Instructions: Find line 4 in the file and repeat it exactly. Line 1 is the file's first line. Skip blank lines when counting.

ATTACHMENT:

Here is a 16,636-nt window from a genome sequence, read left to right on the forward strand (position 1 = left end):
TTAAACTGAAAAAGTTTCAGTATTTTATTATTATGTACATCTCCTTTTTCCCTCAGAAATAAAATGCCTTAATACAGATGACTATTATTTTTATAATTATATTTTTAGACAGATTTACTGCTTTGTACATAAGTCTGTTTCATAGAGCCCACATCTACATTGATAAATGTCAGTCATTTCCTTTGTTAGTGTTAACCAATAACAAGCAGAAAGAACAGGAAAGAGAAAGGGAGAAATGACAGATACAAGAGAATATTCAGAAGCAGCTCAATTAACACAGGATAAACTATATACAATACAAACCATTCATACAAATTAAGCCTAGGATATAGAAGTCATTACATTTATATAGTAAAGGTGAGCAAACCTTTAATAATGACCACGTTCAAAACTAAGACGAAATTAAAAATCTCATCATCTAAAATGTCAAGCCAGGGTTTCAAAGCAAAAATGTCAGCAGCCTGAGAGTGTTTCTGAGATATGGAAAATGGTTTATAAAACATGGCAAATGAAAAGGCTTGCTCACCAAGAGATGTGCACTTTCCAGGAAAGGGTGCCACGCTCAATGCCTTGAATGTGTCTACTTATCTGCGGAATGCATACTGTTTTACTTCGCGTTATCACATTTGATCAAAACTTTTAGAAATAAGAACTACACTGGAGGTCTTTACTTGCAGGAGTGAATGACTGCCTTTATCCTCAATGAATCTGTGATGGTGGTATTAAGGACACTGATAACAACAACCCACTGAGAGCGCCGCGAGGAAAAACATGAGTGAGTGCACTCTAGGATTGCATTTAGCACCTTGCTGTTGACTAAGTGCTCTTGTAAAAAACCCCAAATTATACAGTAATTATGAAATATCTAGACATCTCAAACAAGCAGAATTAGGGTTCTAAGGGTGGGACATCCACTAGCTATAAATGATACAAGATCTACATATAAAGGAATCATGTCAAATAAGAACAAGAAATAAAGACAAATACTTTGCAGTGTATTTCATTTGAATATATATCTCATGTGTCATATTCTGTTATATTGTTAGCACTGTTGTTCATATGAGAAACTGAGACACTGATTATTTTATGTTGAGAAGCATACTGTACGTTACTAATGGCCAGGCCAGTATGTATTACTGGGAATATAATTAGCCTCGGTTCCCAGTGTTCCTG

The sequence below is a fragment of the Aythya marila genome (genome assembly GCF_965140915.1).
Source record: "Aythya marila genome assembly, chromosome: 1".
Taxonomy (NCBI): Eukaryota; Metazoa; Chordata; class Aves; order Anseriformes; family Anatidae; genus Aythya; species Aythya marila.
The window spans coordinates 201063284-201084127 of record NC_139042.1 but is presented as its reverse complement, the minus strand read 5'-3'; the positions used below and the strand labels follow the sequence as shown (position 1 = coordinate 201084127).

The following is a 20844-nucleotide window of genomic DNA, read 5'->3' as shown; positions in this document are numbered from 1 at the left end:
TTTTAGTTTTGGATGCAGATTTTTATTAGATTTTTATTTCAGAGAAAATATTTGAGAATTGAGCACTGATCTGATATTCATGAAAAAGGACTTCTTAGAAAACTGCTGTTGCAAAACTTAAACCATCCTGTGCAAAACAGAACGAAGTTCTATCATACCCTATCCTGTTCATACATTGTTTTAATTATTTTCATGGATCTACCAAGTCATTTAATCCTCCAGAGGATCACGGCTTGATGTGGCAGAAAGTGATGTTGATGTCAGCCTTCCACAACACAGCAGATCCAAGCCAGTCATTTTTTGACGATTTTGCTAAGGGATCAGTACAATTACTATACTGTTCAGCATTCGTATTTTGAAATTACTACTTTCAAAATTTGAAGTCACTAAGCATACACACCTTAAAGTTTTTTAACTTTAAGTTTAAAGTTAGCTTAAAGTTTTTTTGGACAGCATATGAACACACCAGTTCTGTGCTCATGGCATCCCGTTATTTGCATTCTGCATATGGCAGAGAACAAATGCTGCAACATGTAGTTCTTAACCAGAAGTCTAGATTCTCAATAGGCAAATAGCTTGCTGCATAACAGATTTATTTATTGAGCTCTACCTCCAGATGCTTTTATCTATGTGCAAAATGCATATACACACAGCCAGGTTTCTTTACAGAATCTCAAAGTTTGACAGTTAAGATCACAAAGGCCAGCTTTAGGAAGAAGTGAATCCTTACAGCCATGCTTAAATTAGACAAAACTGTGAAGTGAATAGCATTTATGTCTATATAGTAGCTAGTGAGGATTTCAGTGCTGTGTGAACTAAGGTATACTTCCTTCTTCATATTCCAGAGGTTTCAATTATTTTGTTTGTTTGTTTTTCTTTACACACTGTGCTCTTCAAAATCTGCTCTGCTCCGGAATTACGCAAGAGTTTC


Source record: "Aythya marila genome assembly, chromosome: 1".